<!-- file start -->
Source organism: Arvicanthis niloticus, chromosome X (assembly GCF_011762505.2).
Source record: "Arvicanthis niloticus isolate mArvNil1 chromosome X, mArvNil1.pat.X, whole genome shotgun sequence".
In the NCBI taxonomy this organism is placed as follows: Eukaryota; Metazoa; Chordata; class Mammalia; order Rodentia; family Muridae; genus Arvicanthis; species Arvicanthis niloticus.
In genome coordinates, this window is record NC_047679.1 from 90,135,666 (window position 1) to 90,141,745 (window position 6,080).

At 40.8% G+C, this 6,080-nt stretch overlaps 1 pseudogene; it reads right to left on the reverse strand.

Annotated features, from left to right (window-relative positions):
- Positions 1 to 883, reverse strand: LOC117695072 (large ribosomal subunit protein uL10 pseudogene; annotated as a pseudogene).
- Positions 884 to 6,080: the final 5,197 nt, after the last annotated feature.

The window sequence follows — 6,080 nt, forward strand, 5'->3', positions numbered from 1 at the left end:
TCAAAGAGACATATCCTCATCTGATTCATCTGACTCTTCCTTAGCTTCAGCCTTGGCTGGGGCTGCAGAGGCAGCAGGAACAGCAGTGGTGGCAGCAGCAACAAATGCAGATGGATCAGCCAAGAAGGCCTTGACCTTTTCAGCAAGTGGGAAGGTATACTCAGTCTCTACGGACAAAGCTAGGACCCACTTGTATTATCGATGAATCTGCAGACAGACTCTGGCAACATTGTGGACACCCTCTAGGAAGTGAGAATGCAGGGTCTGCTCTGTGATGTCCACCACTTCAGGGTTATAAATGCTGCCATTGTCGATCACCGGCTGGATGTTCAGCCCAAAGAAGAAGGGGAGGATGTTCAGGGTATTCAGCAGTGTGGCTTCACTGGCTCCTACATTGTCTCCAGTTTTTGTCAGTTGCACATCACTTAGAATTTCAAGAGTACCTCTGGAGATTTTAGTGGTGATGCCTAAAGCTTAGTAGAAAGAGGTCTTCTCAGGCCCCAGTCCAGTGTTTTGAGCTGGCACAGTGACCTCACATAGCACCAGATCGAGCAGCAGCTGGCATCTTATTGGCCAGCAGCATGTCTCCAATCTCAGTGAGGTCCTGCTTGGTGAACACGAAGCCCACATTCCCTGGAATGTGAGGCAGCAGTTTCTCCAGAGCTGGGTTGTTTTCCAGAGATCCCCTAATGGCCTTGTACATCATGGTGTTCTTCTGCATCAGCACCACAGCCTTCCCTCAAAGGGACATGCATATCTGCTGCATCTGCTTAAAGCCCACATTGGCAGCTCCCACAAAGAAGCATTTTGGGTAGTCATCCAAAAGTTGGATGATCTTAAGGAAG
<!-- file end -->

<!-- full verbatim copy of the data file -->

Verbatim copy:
Source organism: Arvicanthis niloticus, chromosome X (assembly GCF_011762505.2).
Source record: "Arvicanthis niloticus isolate mArvNil1 chromosome X, mArvNil1.pat.X, whole genome shotgun sequence".
In the NCBI taxonomy this organism is placed as follows: Eukaryota; Metazoa; Chordata; class Mammalia; order Rodentia; family Muridae; genus Arvicanthis; species Arvicanthis niloticus.
In genome coordinates, this window is record NC_047679.1 from 90,135,666 (window position 1) to 90,141,745 (window position 6,080).

At 40.8% G+C, this 6,080-nt stretch overlaps 1 pseudogene; it reads right to left on the reverse strand.

Annotated features, from left to right (window-relative positions):
- Positions 1 to 883, reverse strand: LOC117695072 (large ribosomal subunit protein uL10 pseudogene; annotated as a pseudogene).
- Positions 884 to 6,080: the final 5,197 nt, after the last annotated feature.

The window sequence follows — 6,080 nt, forward strand, 5'->3', positions numbered from 1 at the left end:
TCAAAGAGACATATCCTCATCTGATTCATCTGACTCTTCCTTAGCTTCAGCCTTGGCTGGGGCTGCAGAGGCAGCAGGAACAGCAGTGGTGGCAGCAGCAACAAATGCAGATGGATCAGCCAAGAAGGCCTTGACCTTTTCAGCAAGTGGGAAGGTATACTCAGTCTCTACGGACAAAGCTAGGACCCACTTGTATTATCGATGAATCTGCAGACAGACTCTGGCAACATTGTGGACACCCTCTAGGAAGTGAGAATGCAGGGTCTGCTCTGTGATGTCCACCACTTCAGGGTTATAAATGCTGCCATTGTCGATCACCGGCTGGATGTTCAGCCCAAAGAAGAAGGGGAGGATGTTCAGGGTATTCAGCAGTGTGGCTTCACTGGCTCCTACATTGTCTCCAGTTTTTGTCAGTTGCACATCACTTAGAATTTCAAGAGTACCTCTGGAGATTTTAGTGGTGATGCCTAAAGCTTAGTAGAAAGAGGTCTTCTCAGGCCCCAGTCCAGTGTTTTGAGCTGGCACAGTGACCTCACATAGCACCAGATCGAGCAGCAGCTGGCATCTTATTGGCCAGCAGCATGTCTCCAATCTCAGTGAGGTCCTGCTTGGTGAACACGAAGCCCACATTCCCTGGAATGTGAGGCAGCAGTTTCTCCAGAGCTGGGTTGTTTTCCAGAGATCCCCTAATGGCCTTGTACATCATGGTGTTCTTCTGCATCAGCACCACAGCCTTCCCTCAAAGGGACATGCATATCTGCTGCATCTGCTTAAAGCCCACATTGGCAGCTCCCACAAAGAAGCATTTTGGGTAGTCATCCAAAAGTTGGATGATCTTAAGGAAG